This study aims to investigate whether the attention biases associated with affective disorders also exist at a subclinical level. Several studies have shown that depressed persons have an impaired ability to divert their attention away from negative information. Anxious persons, on the other hand, have an attention bias towards threat-related material at earlier stages of information processing. One of the transdiagnostic characteristics these affective disorders have in common at a subclinical level is persistent negative thinking. In depression, this persistent negative thinking is called rumination. In anxiety disorders, this process is called worrying. We investigated the association between rumination, worrying and attention biases in an undergraduate sample (N= 53), using two different versions of the exogenous cueing tasks (ECT). In the first ECT, cues were negative and positive personality traits. In the second ECT, cues were negative and positive words related to themes respondents frequently worry about. Results showed that only ruminators have difficulties to disengage their attention away from negative personality traits. There were no attention biases for worriers, and no attention biases towards worry-related cues. Potential clinical implications are further discussed.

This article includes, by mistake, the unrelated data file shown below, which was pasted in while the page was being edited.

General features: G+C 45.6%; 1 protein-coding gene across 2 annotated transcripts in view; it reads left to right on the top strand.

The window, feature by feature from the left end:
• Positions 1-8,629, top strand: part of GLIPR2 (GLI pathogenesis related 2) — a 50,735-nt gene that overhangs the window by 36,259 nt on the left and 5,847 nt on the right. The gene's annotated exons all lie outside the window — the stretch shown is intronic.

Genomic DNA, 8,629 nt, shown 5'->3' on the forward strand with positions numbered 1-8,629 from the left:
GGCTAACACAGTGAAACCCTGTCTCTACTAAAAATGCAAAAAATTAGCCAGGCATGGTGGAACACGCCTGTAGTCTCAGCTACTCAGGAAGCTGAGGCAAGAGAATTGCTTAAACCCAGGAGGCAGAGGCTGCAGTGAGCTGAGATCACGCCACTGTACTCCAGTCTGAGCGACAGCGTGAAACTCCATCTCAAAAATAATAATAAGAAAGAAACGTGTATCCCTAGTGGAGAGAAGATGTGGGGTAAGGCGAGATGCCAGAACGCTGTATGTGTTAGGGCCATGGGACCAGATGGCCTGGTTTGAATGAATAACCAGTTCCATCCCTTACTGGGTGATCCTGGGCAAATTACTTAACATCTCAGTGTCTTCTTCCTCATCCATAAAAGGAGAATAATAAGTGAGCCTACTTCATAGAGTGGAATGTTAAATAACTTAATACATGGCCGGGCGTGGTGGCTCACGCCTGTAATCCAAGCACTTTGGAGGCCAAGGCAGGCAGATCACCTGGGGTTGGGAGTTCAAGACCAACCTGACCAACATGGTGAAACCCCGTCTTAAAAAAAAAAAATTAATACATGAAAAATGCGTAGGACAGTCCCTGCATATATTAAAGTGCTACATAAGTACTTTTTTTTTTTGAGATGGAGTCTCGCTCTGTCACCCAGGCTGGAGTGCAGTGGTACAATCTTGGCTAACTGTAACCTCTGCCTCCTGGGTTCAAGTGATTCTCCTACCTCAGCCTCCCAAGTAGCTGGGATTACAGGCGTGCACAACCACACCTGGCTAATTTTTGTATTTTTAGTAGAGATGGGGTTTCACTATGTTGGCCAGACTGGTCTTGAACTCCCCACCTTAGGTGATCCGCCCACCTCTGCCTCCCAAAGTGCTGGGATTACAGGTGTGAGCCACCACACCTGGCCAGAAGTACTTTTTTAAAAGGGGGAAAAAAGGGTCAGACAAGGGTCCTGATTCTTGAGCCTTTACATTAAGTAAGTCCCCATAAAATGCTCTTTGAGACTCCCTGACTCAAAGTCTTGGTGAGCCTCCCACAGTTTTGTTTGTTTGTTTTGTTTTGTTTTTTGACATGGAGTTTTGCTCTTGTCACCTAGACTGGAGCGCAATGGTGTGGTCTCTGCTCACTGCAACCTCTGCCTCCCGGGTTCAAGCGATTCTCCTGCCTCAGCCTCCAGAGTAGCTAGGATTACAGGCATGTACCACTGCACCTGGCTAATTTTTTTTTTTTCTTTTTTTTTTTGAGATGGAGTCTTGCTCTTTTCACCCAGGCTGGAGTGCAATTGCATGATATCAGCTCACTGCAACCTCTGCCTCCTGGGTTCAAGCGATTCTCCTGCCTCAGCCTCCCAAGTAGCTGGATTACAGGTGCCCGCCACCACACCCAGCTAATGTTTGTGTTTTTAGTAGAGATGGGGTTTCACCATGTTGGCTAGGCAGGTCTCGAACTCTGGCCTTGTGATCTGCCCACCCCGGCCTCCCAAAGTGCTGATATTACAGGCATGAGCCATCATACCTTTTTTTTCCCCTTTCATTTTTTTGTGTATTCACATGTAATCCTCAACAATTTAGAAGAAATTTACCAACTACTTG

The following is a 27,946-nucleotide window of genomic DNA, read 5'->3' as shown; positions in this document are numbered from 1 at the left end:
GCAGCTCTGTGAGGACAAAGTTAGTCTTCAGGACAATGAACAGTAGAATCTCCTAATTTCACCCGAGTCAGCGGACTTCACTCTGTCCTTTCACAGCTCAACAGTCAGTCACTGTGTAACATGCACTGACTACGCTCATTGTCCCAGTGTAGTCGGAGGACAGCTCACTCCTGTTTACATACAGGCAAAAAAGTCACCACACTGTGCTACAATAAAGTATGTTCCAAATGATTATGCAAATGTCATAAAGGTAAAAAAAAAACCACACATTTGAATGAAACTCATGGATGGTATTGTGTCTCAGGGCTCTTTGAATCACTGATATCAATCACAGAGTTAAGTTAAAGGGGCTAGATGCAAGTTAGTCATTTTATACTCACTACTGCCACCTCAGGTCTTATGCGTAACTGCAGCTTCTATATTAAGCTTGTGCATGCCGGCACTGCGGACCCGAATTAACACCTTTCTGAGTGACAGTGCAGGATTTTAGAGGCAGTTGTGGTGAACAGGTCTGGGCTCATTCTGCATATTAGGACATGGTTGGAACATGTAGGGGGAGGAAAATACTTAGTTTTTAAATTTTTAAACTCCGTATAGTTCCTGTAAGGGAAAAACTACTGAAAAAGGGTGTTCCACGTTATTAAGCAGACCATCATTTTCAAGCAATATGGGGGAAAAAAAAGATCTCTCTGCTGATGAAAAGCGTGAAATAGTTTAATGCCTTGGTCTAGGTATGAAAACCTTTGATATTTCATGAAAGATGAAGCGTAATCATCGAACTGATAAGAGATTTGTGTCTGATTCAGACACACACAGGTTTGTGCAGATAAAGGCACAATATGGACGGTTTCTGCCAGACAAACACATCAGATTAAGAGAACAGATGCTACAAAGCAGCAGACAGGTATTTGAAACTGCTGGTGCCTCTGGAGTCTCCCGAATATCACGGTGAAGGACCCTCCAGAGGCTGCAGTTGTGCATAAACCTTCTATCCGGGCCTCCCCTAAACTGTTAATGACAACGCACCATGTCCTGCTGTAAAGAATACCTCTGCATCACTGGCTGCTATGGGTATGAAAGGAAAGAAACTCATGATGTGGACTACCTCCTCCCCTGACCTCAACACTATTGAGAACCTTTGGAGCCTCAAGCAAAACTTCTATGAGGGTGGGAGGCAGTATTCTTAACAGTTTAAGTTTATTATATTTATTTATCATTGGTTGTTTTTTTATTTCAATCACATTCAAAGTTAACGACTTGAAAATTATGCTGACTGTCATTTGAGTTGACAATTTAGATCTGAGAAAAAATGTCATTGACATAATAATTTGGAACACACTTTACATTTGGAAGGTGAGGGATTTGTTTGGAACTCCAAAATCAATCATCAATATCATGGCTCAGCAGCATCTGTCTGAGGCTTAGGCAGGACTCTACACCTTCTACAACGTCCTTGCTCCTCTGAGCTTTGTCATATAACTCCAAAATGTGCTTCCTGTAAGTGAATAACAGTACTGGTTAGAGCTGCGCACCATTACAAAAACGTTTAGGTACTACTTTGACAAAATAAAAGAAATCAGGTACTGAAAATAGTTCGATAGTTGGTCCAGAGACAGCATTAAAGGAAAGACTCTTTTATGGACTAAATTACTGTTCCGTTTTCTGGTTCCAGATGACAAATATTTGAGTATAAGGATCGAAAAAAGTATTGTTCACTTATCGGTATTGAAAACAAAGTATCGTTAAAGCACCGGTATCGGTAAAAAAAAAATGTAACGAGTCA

|Title of host publication||Proceedings of the 18th Meeting of European Society for Cognitive Psychology,|
|Publication status||Published - 2013|
|Event||Unknown - |
Duration: 1 Jan 2013 → …
|Period||1/01/13 → …|
- persistent negative thought, attentional control